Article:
The Gospels also have this. Why does Matthew conflict so heavily with Mark, Luke, and John as far as chronology? Why do all of the Gospels have the same teachings and stories (save John being 92% original), and yet not a one of them have the same chronology of those stories or teachings? It is because each Gospel is being written with a certain intent in mind. There is a purpose behind the story, and a purpose behind the teaching, that while the story/teaching gives us great understanding by itself, when coupled with the events before and afterward, we find there is a larger reason why it is placed where it is. This is why John has stories that the other Gospels don’t, and why certain Gospels have certain stories or teachings, while the others seem totally oblivious to such events. They aren’t oblivious to the event, nor the chronology, but are desiring to put forth a certain argument beyond just the stories and teachings.

Here in Exodus, we have the opening scene of the book, which might be longer than most television shows or movies, but is nonetheless the opening scene to give us all of the background information necessary. From there, we transition to the credits, which is this genealogy of Aaron and Moses. From there, we transition back to the story, picking up where we left off, that Moses and Aaron go back unto Pharaoh and demand that he let the people go. Whether this encounter we’re going to go into in chapter 7 is a reiteration of chapter 5, I’m not sure. It certainly could be, but there are also some distinguishing marks. Either way, the passage at hand is not something to simply skip past because we find the genealogies boring or uninteresting. Within it we find the heritage of the priesthood, of which we are called.

In the Old Testament, you have even within the book of Exodus a priestly nation (Israel – Exodus 19:6), and then a priesthood within that priestly nation. So it is today, that you have the priesthood (Church) within the priestly nation. In Exodus, the priesthood is quite tangible, with certain duties that surround the Tabernacle/Temple. In modern times, with the Temple destroyed, the priesthood is spiritual. The whole understanding of what it means to be Israel is spiritual. Jacob wrestled with God and with man, and yet overcame. That is why he inherited the name Israel. It is no less true today. Just because natural Israel doesn’t fit the bill doesn’t mean it isn’t their call, for “the gifts and calling of God are irrevocable”. I could make the same argument that in many ways the Church hasn’t fit that bill either.

What does it mean for us to be priestly, even in the New Covenant? One thing it must certainly mean is that we know our heritage. We might not be of the priesthood of Aaron, but that doesn’t nullify its significance. The Melchizedek of Genesis has no heritage, and that is the point, but we must realize that our heritage is found in Hebrews 11, and that we do have roots that go back to “Adam, the son of God” (Lk 3:38). That priestly heritage is everything that it means to be Levitical (of Levi).

Malachi 2:1-6 gives us that perspective. I’ve actually heard this quoted (the first half) to ‘prove’ that Israel is no longer God’s people, but it is now about the Church. It’s incredibly ironic that the very passages that these supersessionists choose are the very passages that will demand Israel’s chosenness if you keep reading.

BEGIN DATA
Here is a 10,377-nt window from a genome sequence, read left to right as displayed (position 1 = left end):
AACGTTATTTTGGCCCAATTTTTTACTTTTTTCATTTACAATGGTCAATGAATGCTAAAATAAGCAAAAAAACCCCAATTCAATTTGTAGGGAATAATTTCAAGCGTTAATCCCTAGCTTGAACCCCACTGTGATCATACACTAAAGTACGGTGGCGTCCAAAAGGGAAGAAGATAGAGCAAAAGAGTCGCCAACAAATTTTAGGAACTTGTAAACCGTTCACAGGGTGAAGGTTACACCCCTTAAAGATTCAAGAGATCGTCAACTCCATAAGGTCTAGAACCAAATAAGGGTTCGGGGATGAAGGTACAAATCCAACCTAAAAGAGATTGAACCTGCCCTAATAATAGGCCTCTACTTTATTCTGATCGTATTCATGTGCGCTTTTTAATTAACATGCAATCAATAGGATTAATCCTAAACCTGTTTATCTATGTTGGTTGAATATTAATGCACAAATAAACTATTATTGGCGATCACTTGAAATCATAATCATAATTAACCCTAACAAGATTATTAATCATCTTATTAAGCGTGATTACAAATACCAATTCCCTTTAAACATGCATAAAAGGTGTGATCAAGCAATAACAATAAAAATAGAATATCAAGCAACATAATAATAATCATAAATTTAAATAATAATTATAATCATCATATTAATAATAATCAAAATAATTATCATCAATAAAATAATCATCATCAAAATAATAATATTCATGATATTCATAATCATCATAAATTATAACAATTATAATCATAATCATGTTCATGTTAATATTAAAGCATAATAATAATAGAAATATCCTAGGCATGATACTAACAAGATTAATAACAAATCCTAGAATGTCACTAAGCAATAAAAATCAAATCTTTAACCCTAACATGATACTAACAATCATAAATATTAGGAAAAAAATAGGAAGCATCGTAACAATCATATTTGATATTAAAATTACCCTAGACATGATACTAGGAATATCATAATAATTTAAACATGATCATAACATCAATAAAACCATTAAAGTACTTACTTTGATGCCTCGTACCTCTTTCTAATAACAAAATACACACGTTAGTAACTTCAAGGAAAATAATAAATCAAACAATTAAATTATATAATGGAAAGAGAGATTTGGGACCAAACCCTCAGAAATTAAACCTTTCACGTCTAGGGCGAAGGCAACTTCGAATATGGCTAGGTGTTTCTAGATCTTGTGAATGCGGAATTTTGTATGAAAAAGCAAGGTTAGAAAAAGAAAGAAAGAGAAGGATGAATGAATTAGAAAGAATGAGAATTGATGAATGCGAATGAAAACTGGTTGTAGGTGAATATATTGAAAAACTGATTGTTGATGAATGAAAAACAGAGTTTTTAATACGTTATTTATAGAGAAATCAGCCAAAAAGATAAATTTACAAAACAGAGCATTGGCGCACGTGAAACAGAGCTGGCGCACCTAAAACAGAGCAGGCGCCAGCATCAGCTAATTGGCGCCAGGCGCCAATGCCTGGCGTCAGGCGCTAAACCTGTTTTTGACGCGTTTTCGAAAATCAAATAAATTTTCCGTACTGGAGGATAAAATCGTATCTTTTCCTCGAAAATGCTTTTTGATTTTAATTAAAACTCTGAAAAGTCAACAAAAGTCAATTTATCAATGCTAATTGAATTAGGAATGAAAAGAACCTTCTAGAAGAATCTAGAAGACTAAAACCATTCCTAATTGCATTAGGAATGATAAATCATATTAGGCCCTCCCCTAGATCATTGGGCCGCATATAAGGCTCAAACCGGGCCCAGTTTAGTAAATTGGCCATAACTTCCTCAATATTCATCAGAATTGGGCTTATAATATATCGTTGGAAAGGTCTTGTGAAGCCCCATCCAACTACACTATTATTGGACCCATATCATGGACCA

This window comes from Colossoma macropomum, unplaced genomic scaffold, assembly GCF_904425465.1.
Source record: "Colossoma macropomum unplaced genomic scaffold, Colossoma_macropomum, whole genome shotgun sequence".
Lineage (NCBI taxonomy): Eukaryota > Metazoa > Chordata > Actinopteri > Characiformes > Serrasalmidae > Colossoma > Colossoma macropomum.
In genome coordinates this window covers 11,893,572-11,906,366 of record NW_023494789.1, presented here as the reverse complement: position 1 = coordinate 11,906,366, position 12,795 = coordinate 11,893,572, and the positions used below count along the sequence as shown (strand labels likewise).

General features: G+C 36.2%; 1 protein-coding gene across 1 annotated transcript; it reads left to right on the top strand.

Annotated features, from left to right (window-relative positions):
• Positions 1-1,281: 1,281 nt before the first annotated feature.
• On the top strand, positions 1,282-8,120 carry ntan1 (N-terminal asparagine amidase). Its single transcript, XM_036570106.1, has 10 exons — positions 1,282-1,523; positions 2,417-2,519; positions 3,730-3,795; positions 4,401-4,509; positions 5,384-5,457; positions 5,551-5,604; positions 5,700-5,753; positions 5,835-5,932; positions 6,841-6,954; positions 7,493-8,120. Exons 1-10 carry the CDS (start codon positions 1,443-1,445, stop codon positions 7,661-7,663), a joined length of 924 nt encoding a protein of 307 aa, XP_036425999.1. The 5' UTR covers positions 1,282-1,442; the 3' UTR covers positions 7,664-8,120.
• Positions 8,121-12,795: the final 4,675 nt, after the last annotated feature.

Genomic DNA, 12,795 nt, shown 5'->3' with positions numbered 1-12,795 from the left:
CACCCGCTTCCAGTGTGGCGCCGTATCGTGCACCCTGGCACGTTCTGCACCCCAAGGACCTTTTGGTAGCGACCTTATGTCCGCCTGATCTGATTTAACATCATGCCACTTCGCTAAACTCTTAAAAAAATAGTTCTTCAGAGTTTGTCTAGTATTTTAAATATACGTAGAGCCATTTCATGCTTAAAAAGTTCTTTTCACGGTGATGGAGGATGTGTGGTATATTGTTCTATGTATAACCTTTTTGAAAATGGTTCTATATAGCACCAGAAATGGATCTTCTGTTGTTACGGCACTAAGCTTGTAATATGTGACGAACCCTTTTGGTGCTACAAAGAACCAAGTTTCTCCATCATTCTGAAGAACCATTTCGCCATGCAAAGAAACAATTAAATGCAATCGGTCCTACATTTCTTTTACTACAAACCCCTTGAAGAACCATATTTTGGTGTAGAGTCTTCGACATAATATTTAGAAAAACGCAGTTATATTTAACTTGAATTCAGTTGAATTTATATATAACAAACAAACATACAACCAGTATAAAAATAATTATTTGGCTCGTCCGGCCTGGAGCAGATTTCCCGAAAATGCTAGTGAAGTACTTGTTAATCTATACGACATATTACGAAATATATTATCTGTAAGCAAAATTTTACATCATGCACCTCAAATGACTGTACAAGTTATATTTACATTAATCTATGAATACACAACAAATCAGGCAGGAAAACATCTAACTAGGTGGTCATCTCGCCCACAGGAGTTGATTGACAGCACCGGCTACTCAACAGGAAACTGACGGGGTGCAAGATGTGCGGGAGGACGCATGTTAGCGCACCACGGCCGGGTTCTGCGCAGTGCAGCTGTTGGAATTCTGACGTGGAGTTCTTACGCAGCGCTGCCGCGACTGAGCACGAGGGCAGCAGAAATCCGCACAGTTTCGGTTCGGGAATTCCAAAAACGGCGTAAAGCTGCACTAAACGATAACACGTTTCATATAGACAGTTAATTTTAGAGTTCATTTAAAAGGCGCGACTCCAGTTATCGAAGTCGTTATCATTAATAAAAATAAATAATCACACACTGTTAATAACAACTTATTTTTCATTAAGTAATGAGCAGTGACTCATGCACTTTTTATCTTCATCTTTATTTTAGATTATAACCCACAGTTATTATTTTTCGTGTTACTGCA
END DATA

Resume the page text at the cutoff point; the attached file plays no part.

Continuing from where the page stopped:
“And now, O priests, this commandment is for you. If you will not hear, and if you will not take it to heart, to give glory to my name, says the LORD of hosts, I will send a curse upon you, and I will curse your blessings. Yes, I have cursed them already, because you do not take it to heart. Behold, I will rebuke your descendants and spread refuse on your faces, the refuse of your solemn feasts; and one will take you away with it. Then you shall know that I have sent this commandment to you, that my covenant with Levi will continue, says the LORD of hosts. My covenant was with him, one of life and peace, and I gave them to him that he might fear me; so he feared me and was reverent before my name. The law of truth was in his mouth, and injustice was not found on his lips. He walked with me in peace and equity, and turned many away from iniquity.”

Can you follow that? Let me repeat, for it bears repetition: They who are priestly are they who 1) give glory to God’s name, 2) fear God, 3) revere His name, 4) have the law of truth in their mouth, 5) keep injustice far away from their lips, 6) walk with God in peace and equity, and 7) turn many away from iniquity. You know what this sounds like? It sounds like the very Davidic heart and character. The Kingdom of God is eternally a Davidic Kingdom. The heart of David is the heart of God, and the heart of God is the heart of David. The character of David is the character of God, and the character of God is the character of David. What David represents is the quintessential Jesus, and visa versa. If you want to know what it means to be priestly, you must know what it means to be Davidic. If you want to know what it means to be Davidic, you must immerse yourself in the Psalms, and within the books of Samuel and 1 Chronicles.

David was a priestly king, and a prophet as well. Jesus was also prophet, priest, and King. This is our heritage. This is our mandate. Unto this glory have we been called, whether we know it or not, and whether we know how to communicate it or not. We have fallen far short of this glory, but that doesn’t then negate our purpose. Let us run the race, casting off all restraint to come unto the beauty of holiness, seeing Jesus as our High Priest and the author of our confession, and seeing the great cloud of witnesses, who are our heritage, both enduring along with us, and not made perfect without us. Let this be the greatest motivation necessary, that the eternal covenant (known in the New Testament as the “new covenant”) is sufficient to save to the uttermost, because Christ’s sacrifice is sufficient.